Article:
I promised you an excerpt!
There are times in my life where I have wondered if I was truly brave or incredibly stupid. This was one of those times. The stale, musty air in the general store- that also functioned as a part time soda fountain-was given a swift kick, sending floating dust mites into a tornado as the door opened letting in yet, another Clearwater Springs native. The warm draft moved across my face causing another bead of sweat to join the rest that gathered underneath my hair, underneath my arms, and between every crevice in my body. But I did my best to look as comfortable as I did not feel. My feet were crossed at the ankles, one hand on top of the other to hide any hints of emotion, and I leaned my body half way across the soda fountain counter to appear detached. It was too much to ask for this small town to have stools.
The slamming of a glass of beer against the counter and a loud belch almost had me jumping out of my skin.
“Now son, you ain’t seen no good lynching in Georgia. Not like the one we had here last week,” the man, Tom, said loudly, accruing the agreements and nods from all the men around him. Tom was an interesting fellow. He had a decent sized plot of land, a nice looking wife, a boy and a girl, but it appeared he needed the blessings of his fellow man to be happy. Noted. I mentally wrote this down.
I had found that the key to being a good investigative journalist was to act indifferent around people who liked to talk. The less you seemed to care, the more they wanted to make you care. But according to the social mores of the area, it was now my turn to talk.
“I assure you as a Georgian, I have seen bigger and better,” I drawled and studied the dripping wet glass of Coke that stood in front of me on the counter waiting to be drunk. It was not going to happen. Mother would say it was a sin to waste such a luxury, but mother had not heard stories like this told with such relish. Each swallow brought a stomach cramp, the likes of which compared only to the time in which I had eaten a bad steak. Not an experience I wanted to go through again.
“I’m telling you Rudy, Georgia ain’t got nothing on Tennessee. See in Georgia, you got too many uppity Negros running around causing a ruckus. Why the things they do there would never be allowed here. That’s what started it all,” my new friend Tom said leaning against the counter of the store. The rest of the white men hanging around nodded in agreement. If it was one thing I had learned about this town, there was very little dissension.
“I do not know what you are talking about, I have never let none of them get uppity with me,” I said. “No one in my family would allow such a thing.” I shook my head and looked down to hide the anger and disgust I had with them and not with these so called uppity Negroes. My hand clenched into a fist, turning even paler. I inhaled and released it. I was certainly not here to start a fight, and even if I did start a fight I would lose. Plain and simple. God had built me for many things, fighting was not one of them.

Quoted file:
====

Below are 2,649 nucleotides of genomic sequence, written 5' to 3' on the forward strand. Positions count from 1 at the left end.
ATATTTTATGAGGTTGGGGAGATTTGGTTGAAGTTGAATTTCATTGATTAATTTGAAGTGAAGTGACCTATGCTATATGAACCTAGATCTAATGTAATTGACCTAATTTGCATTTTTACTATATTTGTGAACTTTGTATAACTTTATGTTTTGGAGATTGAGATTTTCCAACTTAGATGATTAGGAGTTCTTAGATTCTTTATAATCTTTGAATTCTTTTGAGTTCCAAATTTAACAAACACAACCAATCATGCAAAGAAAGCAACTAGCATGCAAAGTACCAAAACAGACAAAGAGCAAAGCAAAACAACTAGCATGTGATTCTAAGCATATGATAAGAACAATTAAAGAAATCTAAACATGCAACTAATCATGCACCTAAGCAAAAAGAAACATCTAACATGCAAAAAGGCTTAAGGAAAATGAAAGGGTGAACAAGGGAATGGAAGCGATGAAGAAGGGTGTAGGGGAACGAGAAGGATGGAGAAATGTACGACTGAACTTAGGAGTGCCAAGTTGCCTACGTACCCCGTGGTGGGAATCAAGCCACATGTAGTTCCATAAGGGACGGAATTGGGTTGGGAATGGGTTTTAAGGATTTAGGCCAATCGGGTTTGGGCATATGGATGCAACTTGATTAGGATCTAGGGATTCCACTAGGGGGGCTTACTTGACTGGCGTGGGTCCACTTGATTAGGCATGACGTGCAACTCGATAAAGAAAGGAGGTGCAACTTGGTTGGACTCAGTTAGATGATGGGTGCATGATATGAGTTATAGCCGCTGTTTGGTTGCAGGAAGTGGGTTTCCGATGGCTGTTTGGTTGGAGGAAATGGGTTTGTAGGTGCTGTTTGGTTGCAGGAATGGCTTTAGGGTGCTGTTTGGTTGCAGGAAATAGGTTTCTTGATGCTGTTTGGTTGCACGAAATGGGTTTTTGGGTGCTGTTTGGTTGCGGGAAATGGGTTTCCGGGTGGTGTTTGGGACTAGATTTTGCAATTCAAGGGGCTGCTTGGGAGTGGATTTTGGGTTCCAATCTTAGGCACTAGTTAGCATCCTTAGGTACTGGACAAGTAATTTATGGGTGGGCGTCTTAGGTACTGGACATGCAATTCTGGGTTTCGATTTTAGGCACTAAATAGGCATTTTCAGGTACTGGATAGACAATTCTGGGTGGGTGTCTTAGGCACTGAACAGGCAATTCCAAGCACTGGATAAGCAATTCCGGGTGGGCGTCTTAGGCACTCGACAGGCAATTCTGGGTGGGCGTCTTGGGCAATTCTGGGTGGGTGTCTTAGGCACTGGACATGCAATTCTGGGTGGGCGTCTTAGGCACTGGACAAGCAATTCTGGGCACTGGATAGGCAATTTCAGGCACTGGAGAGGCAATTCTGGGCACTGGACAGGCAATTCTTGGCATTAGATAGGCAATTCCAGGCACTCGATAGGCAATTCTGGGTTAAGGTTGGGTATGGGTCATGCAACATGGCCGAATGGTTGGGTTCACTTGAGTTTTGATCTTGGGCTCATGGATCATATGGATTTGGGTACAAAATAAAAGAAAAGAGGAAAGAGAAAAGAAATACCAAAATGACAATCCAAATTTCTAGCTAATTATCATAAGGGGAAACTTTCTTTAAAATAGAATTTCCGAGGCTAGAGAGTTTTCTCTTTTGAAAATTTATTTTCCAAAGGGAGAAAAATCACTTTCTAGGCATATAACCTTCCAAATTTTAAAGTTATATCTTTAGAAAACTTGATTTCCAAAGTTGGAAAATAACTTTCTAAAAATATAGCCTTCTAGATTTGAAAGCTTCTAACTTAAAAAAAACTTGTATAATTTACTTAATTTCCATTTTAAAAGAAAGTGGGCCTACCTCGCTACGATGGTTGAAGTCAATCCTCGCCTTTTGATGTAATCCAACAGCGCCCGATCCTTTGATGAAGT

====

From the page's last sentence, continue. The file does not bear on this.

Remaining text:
“You might be from a good town, but I’m telling you I visited my cousin Little John, ya’ll remember Little John. Him from Atlanta and boy I tell you them Negros down there bout near run the place.”
“They don’t run Clearwater Springs, Tennessee!” Judd interjected. I rolled my eyes. A bigger idiot I had not met. He was the man I had encountered first when I arrived in Clearwater Springs. He had some cotton land he had been trying to sell me since I stepped off the train. It was true. I had grown up in Georgia, but nowhere near a cotton farm or plantation or whatever the things were called. Fortunately for me, Judd did not notice my ignorance. Or plain did not care so long as I showed interest in buying his land. And since I came down to Tennessee solely to find out why Ben Carter was murdered so savagely, that was unlikely to happen.
“Why the one we just killed had laid his hands on a white man,” Bill said continuing Tom’s story. I looked at Bill and took his measure: small size, small eyes, small ears. And that was saying something since I would never get an award for height. He was probably king only in his own castle, and a peon in the rest of the world.
“How come he did that?” I shrugged to emphasize that there were more important things to talk about. “Not that it matters.” That was too much. I mentally cursed myself. I always said that one sentence too much. I sighed with relief when Bill kept going.
“Aw he worked for them O’Brien’s. Ain’t never met a family I liked any less,” Bill stated.
“Piece of filthy trash, if you ask me.” Another person added.
“That Jack O’Brien, why he’ll beat a horse within an inch of its life for no other reason than it looked at him funny. I’m sure he found some reason that made no sense to try and whip Ben,” Judd offered. That one had to be heard.
I raised the Coke to my lips and attempted another swig. “Then why kill Ben Carter?”
“Any time a Negro hits a white man, he’s gotta be handled or else all the Negros will get out of hand,” Bill said. “It’s Biblical Georgia Boy. Remember Noah’s son Ham? He looked on his father’s nakedness and was cursed. A servant of servants shall he be unto his brethren. That there is talking about the Negro race. They at the bottom where God wants them to stay. We can’t let things get out of order.” Everyone in the store made noises of agreement including me. Madness. I inhaled deeply to stop the acid from rising in my stomach. I had my answers. Now I needed to get on the first train out of this frightening town. I knew with certainty if they realized that I was in fact not a white man but a Negro passing, what they had done to Ben Carter would only be child’s play for me.